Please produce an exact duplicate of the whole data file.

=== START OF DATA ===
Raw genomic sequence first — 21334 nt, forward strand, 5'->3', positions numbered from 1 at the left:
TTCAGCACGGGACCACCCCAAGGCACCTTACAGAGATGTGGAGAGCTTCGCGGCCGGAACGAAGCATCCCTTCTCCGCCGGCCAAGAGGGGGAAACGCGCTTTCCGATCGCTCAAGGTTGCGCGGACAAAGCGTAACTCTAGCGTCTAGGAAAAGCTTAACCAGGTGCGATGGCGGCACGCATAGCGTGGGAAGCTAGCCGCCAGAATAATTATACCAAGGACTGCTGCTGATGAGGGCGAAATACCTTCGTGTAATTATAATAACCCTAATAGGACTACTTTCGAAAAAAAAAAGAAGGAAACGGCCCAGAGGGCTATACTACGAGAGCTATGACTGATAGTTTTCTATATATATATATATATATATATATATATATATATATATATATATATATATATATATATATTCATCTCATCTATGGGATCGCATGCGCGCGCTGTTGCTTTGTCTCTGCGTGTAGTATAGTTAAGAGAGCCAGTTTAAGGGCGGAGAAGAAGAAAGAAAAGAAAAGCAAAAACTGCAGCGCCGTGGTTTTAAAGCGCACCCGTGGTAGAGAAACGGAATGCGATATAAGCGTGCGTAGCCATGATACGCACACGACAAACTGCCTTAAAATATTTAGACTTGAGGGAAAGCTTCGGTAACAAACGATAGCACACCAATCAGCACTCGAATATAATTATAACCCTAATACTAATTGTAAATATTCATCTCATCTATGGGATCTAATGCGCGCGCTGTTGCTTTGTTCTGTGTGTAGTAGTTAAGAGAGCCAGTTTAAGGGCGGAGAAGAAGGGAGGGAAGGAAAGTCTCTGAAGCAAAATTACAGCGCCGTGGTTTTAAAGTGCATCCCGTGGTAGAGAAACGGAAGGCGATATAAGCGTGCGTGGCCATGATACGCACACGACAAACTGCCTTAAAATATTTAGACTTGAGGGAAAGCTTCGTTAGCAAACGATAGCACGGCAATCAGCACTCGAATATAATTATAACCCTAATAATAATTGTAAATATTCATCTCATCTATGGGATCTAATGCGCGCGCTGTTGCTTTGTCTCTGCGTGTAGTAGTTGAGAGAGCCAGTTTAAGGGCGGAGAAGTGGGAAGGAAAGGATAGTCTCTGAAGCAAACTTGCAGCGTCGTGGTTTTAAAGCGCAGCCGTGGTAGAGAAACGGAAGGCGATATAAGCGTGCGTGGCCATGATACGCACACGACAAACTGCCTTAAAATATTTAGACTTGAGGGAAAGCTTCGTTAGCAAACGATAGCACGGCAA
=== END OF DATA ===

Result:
Raw genomic sequence first — 21334 nt, forward strand, 5'->3', positions numbered from 1 at the left:
TTCAGCACGGGACCACCCCAAGGCACCTTACAGAGATGTGGAGAGCTTCGCGGCCGGAACGAAGCATCCCTTCTCCGCCGGCCAAGAGGGGGAAACGCGCTTTCCGATCGCTCAAGGTTGCGCGGACAAAGCGTAACTCTAGCGTCTAGGAAAAGCTTAACCAGGTGCGATGGCGGCACGCATAGCGTGGGAAGCTAGCCGCCAGAATAATTATACCAAGGACTGCTGCTGATGAGGGCGAAATACCTTCGTGTAATTATAATAACCCTAATAGGACTACTTTCGAAAAAAAAAAGAAGGAAACGGCCCAGAGGGCTATACTACGAGAGCTATGACTGATAGTTTTCTATATATATATATATATATATATATATATATATATATATATATATATATATATATATATATTCATCTCATCTATGGGATCGCATGCGCGCGCTGTTGCTTTGTCTCTGCGTGTAGTATAGTTAAGAGAGCCAGTTTAAGGGCGGAGAAGAAGAAAGAAAAGAAAAGCAAAAACTGCAGCGCCGTGGTTTTAAAGCGCACCCGTGGTAGAGAAACGGAATGCGATATAAGCGTGCGTAGCCATGATACGCACACGACAAACTGCCTTAAAATATTTAGACTTGAGGGAAAGCTTCGGTAACAAACGATAGCACACCAATCAGCACTCGAATATAATTATAACCCTAATACTAATTGTAAATATTCATCTCATCTATGGGATCTAATGCGCGCGCTGTTGCTTTGTTCTGTGTGTAGTAGTTAAGAGAGCCAGTTTAAGGGCGGAGAAGAAGGGAGGGAAGGAAAGTCTCTGAAGCAAAATTACAGCGCCGTGGTTTTAAAGTGCATCCCGTGGTAGAGAAACGGAAGGCGATATAAGCGTGCGTGGCCATGATACGCACACGACAAACTGCCTTAAAATATTTAGACTTGAGGGAAAGCTTCGTTAGCAAACGATAGCACGGCAATCAGCACTCGAATATAATTATAACCCTAATAATAATTGTAAATATTCATCTCATCTATGGGATCTAATGCGCGCGCTGTTGCTTTGTCTCTGCGTGTAGTAGTTGAGAGAGCCAGTTTAAGGGCGGAGAAGTGGGAAGGAAAGGATAGTCTCTGAAGCAAACTTGCAGCGTCGTGGTTTTAAAGCGCAGCCGTGGTAGAGAAACGGAAGGCGATATAAGCGTGCGTGGCCATGATACGCACACGACAAACTGCCTTAAAATATTTAGACTTGAGGGAAAGCTTCGTTAGCAAACGATAGCACGGCAA